CHICAGO — Everything goes in spits and spurts. 

That wisdom was from my Grandmother Jackson.  Note the capitalization of the “G” in grandmother.  Ms. Cora was worthy of that respect.  She created and she sustained so many wonderful memories of my youth and, day in and day out, her values helped create a foundation for the person I am today.

Photo courtesy of Adrian Clark on Flickr.

Ms. Cora was a wonderful woman who successfully and gracefully raised seven children through the darkest hours of the Great Depression and a World War.  She knew what she believed and she stuck with it.  She was a wise observer of the inequalities and inconsistencies of everyday life.

Today, I have come to believe that her spits and spurts comment reflects the history of the healthcare industry.  We run off this way, or that way, in pursuit of the latest fad.  Then, when Modern Healthcare reports how misguided this or that strategy is, we announce, with great fanfare, our intent to focus, once again, on our “core” business and values.   

Lets begin with the fads.  A respected healthcare thought leader and journalist who I admired so much, the late Sandy Lutz, once said that the best way to describe the numerous “latest and best new strategies” in healthcare was to say that “the list is long and distinguished.”  We buy hospitals in hopes of creating a patient referral network and then, when we struggle to make them profitable, divest our investment, usually at a loss, because we believe that owning a network of hospitals is not part of our central mission.  Then we buy physician practices, intent on creating a seamless continuum of quality of care (control physician referrals) only to come to understand, after losing a bloody fortune for each doctor every year, that this, too,  was not central to our core enterprise.

The truth is, we seem to be an industry that would rather react than lead.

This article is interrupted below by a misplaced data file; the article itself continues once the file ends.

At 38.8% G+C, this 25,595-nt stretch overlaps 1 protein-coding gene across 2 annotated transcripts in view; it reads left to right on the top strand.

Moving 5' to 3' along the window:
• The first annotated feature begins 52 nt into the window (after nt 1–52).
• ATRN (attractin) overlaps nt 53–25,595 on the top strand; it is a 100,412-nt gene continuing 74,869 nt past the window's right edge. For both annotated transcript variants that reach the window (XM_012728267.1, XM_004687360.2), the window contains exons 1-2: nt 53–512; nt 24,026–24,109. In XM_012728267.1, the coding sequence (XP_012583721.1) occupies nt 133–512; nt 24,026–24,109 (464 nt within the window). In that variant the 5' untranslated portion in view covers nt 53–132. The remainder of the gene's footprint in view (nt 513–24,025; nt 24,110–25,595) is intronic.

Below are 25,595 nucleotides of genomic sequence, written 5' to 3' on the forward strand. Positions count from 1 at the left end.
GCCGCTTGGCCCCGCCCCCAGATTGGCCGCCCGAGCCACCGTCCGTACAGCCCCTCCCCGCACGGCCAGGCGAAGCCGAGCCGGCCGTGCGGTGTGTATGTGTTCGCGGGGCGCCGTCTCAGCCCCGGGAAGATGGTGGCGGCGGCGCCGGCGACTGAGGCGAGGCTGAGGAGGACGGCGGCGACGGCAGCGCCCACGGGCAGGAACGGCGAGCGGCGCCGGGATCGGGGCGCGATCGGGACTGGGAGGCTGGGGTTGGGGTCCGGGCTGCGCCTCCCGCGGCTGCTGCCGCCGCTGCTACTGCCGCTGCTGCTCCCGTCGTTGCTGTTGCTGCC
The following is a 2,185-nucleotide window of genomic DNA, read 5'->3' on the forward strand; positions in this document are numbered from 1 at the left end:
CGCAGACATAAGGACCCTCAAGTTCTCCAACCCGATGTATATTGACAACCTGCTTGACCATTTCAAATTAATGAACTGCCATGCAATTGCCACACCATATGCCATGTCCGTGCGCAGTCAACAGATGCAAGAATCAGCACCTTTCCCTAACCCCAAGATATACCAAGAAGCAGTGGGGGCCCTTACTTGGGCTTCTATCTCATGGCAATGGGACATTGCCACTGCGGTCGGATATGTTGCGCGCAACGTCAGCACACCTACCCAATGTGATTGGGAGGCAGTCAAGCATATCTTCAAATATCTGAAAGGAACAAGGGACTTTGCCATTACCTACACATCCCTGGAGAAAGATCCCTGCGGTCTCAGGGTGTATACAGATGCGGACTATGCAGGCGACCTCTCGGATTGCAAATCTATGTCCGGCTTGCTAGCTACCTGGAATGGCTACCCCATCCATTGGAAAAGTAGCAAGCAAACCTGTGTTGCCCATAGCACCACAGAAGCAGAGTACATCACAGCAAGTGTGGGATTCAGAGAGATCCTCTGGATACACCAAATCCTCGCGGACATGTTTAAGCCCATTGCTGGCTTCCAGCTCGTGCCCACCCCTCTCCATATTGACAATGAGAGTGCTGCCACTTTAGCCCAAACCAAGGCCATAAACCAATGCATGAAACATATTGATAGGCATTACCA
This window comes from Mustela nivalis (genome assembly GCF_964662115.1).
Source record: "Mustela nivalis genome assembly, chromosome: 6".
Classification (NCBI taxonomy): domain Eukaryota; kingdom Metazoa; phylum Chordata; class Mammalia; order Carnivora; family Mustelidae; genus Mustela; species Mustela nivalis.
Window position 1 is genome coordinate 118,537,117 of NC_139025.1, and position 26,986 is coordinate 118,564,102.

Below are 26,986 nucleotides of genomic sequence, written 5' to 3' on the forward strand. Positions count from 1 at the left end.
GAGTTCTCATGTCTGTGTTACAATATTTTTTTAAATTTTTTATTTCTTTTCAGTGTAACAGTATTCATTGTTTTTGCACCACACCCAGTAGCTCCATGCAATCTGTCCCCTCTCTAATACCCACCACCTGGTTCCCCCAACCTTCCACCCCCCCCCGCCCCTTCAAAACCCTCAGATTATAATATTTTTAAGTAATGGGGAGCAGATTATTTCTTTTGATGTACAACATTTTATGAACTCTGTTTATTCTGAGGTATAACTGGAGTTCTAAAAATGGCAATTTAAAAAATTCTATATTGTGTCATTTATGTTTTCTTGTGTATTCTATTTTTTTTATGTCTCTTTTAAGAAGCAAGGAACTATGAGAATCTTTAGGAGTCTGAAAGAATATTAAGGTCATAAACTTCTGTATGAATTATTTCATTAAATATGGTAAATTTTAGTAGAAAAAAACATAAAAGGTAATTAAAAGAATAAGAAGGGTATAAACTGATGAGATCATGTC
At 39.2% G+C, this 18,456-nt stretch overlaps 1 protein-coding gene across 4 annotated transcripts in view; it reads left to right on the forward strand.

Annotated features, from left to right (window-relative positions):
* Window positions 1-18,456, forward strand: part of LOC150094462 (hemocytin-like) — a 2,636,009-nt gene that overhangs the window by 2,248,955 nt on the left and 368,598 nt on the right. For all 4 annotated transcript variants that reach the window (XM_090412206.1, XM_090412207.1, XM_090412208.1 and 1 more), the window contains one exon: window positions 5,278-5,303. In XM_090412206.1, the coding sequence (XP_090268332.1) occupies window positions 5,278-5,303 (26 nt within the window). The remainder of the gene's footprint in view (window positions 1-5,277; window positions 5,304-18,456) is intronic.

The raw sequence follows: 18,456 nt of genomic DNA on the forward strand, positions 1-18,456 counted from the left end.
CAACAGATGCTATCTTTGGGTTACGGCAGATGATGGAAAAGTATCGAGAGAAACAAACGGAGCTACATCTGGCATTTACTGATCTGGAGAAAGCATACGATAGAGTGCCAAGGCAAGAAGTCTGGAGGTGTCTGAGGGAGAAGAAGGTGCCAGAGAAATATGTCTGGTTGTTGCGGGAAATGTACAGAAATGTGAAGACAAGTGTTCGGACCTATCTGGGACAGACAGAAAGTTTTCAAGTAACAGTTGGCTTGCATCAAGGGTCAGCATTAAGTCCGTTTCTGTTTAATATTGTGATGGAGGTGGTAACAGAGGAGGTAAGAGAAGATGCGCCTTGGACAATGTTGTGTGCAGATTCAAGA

The same can be said for our ethics. 

OK, before you click the delete button because you might read something that offends you, hear me out. 

As a recruiter who interviews a good many physician executives, I am hearing, with increasing frequency and despair, stories from across the country of medical schools, health systems, hospitals and nursing homes that are going out of their way to cover up significant issues with quality of care and patient safety. 

This anecdotal trend suggests that some hospitals, in a panic to meet their budgeted numbers in an era of declining inpatient admissions, seem more intent on protecting, or encouraging, big admitters who may be performing procedures they shouldn’t, rather than the patients who they are harming. 

This noticeable increase in horror stories suggests that the “butts in the bed” mentality of business development is winning out over the ethical admonition of First Do No Harm. 

Now the sad part:  At far too many community and university teaching hospitals, doctors who report these inappropriate activities, or inexpert clinical practices that harm patients, are being treated as enemies of the state.  They are being drummed out of the corps.

When we – hospital board members, executives, nurses and other physicians – turn our heads and assume the “go along, get along” position, allowing sloppy, careless or blatantly unethical practitioners to get away with bad or dangerous behavior, we are compromising the integrity of the whole of the healthcare industry. 

At a time when the public is increasingly concerned about costs and quality, the trend of one or two doctors, whose bad behavior or sloppy technique is allowed to slide for political expediency or financial gain, will gradually morph, in the public’s eye, to a blanket level of suspicion regarding the integrity and intent of all hospitals and all doctors.

This is a real and growing problem.  In five to seven years, as the transformation of healthcare creates disruption and public unrest, this loss of confidence could be irreversible. 

And just think, it began with spits and spurts.